When I saw the new commercial for the Renault Mégane I confess I found myself at a loss: Why was the vendor speaking in pidgin Franco-German?
I just read, a little belatedly, a column dated 29 October in Monde Magazine which explained that Renault was parodying an Opel commercial "to vaunt the quality of its Mégane ... And it works ...". According to the article, Renault is happy to have created "a message that can speak effectively of quality, a task that is extremely difficult", and prides itself that one week after its launch the video was watched by 700,000 surfers on YouTube.
I find all this rather upsetting - for two main reasons:
- Choosing Opel as a "benchmark" of German quality is a mistake: Opel, a subsidiary of General Motors, is a brand that is not faring well. The mere fact that Opel was forced to create a commercial in German to remind consumers that it is a German brand, and therefore of impeccable quality, speaks volumes about its complete lack of image. Today, the only German brands associated with German quality are Audi, BMW and Mercedes (and Volkswagen to a lesser extent) and they do not need ads in German to convince their clients (and others) of it. Renault's choice of Opel speaks volumes about the disarray of the brand.
- The tone of the Renault commercial - with jokes somewhat xenophobic and typically French - is unworthy of an international brand. Evidently, a huge success on the internet was to be expected - going by the number of times a video is viewed. But this success is by no means the confirmation that Renault is building an image of quality: it is merely the measure of interest that internet users have in something that gives them a good laugh.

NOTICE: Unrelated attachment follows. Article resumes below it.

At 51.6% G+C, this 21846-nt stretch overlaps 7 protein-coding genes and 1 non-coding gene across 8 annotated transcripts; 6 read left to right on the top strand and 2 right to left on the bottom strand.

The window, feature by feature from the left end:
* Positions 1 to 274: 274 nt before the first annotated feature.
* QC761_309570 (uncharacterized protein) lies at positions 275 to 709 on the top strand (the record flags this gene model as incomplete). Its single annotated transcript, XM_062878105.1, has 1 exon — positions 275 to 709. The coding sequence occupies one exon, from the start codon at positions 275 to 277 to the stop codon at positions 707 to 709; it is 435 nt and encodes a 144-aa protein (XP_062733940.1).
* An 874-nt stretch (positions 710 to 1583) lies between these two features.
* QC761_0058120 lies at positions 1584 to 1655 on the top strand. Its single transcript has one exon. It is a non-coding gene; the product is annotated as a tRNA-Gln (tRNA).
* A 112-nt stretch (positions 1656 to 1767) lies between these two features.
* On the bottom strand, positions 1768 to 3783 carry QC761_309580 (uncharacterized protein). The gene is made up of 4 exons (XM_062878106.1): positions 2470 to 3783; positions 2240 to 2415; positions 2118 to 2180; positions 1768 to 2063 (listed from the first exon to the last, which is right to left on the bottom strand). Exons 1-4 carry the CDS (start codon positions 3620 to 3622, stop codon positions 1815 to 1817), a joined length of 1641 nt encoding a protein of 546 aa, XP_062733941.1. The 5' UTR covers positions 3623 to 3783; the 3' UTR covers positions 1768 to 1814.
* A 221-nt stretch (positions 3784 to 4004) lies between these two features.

For several years now Renault has been in quest of its brand DNA. There were a succession of slogans: 1986 - Des voitures à vivre (Cars to live for); 1991 - Vive la vie en Renault (Live life in a Renault); 2000 - Créateur d'automobiles (Creator of automobiles). It was the era of the Avantime and the VelSatis, a time when Renault believed it was creating haute couture in cars. And now, Renault: la qualité version française (Renault: quality, French version). In fact, Renault no longer has real brand substance, and so places itself at the mercy of the first ad agency that comes along that convinces it that such a film can endow it with an aura of "quality". My advice would be to take a closer look at the work that Chrysler is doing to infuse meaning into the "Made in Detroit" label (see my post of March 20), or at the protracted effort made by Audi which has managed, in 20 years, to give real substance to a once-moribund brand. But then, Audi is a German brand ...